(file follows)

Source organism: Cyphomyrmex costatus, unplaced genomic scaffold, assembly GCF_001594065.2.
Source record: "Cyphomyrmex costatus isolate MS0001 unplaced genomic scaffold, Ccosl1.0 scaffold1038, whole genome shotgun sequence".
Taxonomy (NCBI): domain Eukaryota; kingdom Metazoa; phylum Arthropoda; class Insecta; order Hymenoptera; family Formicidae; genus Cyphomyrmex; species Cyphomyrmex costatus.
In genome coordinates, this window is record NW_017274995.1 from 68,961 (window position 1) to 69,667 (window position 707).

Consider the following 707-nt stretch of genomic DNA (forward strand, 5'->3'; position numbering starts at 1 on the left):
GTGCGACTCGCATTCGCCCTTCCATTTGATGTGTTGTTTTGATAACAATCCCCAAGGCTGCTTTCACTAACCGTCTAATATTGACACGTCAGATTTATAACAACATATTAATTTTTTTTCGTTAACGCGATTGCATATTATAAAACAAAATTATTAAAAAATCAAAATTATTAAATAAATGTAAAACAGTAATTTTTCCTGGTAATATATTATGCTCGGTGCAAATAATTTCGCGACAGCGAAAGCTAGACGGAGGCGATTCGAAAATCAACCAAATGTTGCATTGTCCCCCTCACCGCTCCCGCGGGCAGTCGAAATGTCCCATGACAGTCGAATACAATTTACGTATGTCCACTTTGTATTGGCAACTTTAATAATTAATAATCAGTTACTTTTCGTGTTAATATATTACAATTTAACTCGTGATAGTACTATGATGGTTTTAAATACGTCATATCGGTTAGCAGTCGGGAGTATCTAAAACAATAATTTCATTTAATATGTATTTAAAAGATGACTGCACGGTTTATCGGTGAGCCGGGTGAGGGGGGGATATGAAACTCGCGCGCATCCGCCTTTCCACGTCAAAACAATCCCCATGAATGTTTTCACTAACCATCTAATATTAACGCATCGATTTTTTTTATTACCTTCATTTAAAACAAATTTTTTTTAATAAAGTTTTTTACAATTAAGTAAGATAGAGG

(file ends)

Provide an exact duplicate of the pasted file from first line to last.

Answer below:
Source organism: Cyphomyrmex costatus, unplaced genomic scaffold, assembly GCF_001594065.2.
Source record: "Cyphomyrmex costatus isolate MS0001 unplaced genomic scaffold, Ccosl1.0 scaffold1038, whole genome shotgun sequence".
Taxonomy (NCBI): domain Eukaryota; kingdom Metazoa; phylum Arthropoda; class Insecta; order Hymenoptera; family Formicidae; genus Cyphomyrmex; species Cyphomyrmex costatus.
In genome coordinates, this window is record NW_017274995.1 from 68,961 (window position 1) to 69,667 (window position 707).

Consider the following 707-nt stretch of genomic DNA (forward strand, 5'->3'; position numbering starts at 1 on the left):
GTGCGACTCGCATTCGCCCTTCCATTTGATGTGTTGTTTTGATAACAATCCCCAAGGCTGCTTTCACTAACCGTCTAATATTGACACGTCAGATTTATAACAACATATTAATTTTTTTTCGTTAACGCGATTGCATATTATAAAACAAAATTATTAAAAAATCAAAATTATTAAATAAATGTAAAACAGTAATTTTTCCTGGTAATATATTATGCTCGGTGCAAATAATTTCGCGACAGCGAAAGCTAGACGGAGGCGATTCGAAAATCAACCAAATGTTGCATTGTCCCCCTCACCGCTCCCGCGGGCAGTCGAAATGTCCCATGACAGTCGAATACAATTTACGTATGTCCACTTTGTATTGGCAACTTTAATAATTAATAATCAGTTACTTTTCGTGTTAATATATTACAATTTAACTCGTGATAGTACTATGATGGTTTTAAATACGTCATATCGGTTAGCAGTCGGGAGTATCTAAAACAATAATTTCATTTAATATGTATTTAAAAGATGACTGCACGGTTTATCGGTGAGCCGGGTGAGGGGGGGATATGAAACTCGCGCGCATCCGCCTTTCCACGTCAAAACAATCCCCATGAATGTTTTCACTAACCATCTAATATTAACGCATCGATTTTTTTTATTACCTTCATTTAAAACAAATTTTTTTTAATAAAGTTTTTTACAATTAAGTAAGATAGAGG